Reggie Jackson’s Postseason is More Significant Than You Think

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Reggie Jackson, Los Angeles Clippers (Gary A. Vasquez-USA TODAY Sports)

LA Clippers re-signed Kawhi Leonard to a four-year, $176.3 million max deal. However, it would be remiss to ignore point guard Reggie Jackson’s re-signing after his breakout postseason. By signing both Leonard and Jackson to long-term deals, the Clippers have extended their championship window.

Reggie Jackson has agreed to a two-year $22 million deal to stay with the Clippers and his buddy, Paul George. This sizable contract is, in part, earned from his heightened level of play following Kawhi Leonard’s injury.

Is Reggie Jackson a superstar? Most readers would derisively laugh at this question. His regular season statistics are underwhelming. It seems as if Jackson wasn’t a likely candidate to shoulder this much of the offensive burden.

This postseason, Jackson was the third scoring option on the Clippers (second with Leonard’s injury), averaging 17.8 PPG on 48.4% from the field and 40.8% from three.

17.8 PPG isn’t a lot for a star, but these stats do a disservice to the impact that Jackson had on the Clippers. He shot an impressive 59.9% with effective Field Goal Percentage; a metric that’s very revealing about a player’s caliber of play.

Perusing the box score is no equivalent to watching the games. Basketball is meant to be enjoyed, not scrutinized and read about. Paul George scored 37 points in Game 5 against the Utah Jazz. But Reggie Jackson was the one who consummated George’s performance with timely clutch buckets to secure the victory.

“We dreamed of this. Many late nights. When I was a Pacer and he was a Piston…,” Paul George said on playing big playoff games with Reggie Jackson.

Clearly, Paul George is appreciative of Jackson’s presence and impact on the team; but the media isn’t. Every news outlet commended George’s 37 points while ignoring Jackson’s well-merited performance. Jackson did not get the credit he deserved.

Why? It’s because Paul George is a “star” and Reggie Jackson is a “role player”.

The media tries to sell you on the notion that there’s a list that each player belongs: Superstar, Allstar, Star, Role player, etc. Companies like ESPN and Bleacher Report perpetuate this hierarchal approach to the game by debating and stirring conversation on the tiers.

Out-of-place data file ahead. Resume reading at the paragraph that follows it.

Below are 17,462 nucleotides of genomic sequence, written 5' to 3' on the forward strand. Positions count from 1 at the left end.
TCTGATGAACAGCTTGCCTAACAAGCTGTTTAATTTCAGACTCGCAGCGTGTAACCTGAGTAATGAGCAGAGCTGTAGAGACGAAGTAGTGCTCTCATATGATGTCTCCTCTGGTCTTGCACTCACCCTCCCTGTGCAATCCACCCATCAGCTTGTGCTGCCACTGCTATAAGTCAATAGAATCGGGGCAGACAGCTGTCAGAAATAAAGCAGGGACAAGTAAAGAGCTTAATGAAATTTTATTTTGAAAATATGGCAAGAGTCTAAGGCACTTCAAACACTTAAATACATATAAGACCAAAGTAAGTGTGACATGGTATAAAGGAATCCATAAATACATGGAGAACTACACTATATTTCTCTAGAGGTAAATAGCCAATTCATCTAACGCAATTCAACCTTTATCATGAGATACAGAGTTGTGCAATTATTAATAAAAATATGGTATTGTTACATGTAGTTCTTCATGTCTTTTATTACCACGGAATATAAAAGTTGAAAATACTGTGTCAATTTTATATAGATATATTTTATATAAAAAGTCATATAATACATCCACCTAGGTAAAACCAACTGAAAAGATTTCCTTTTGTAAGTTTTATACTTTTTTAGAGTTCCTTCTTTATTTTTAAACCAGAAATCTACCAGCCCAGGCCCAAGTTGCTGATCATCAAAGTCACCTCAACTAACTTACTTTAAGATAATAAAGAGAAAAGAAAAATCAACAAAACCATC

A role player is one excels in one or two aspects of basketball and is asked to perform those aspects primarily. They add a dimension to a team’s offense. Some stars, such as Giannis Antetokounmpo, Paul George, Kawhi Leonard, Stephen Curry, started off as role players for their team.

Basketball is a game of shots- players shoot the ball to score. There is a finite number of shots a team can shoot given the 48-minute time constraint, and stars shoot most of them. This is obvious- you want your best players taking the most shots.

Shot creation is a skill. A star, according to many analysts, needs to be able to create easy shots for themselves, and if needed, make difficult shots. The box score can’t quantify this intangible- a 30-foot three-point shot would be treated the same way as an open layup.

This poses the question: “What if I give those shots to a role player?” The answer is simple; if a role player takes many shots, those shots would become difficult and contrived, plummeting their efficiency.

But Reggie Jackson’s efficiency didn’t decrease, it increased. Reggie Jackson has the astuteness and skill of a star without the reputation of one. The media is able to manipulate a player’s reputation, which can have serious ramifications when it comes to their salaries. Players get paid on name and brand.

The nuances of the game go overlooked in a box score, similarly to how a player’s basketball skill and acumen go overlooked in a tier like role player, star player, and superstar. Reggie Jackson’s Cinderella story has blurred these lines, forcing us to rethink the way we view the game, a view devoid of labels and compartments.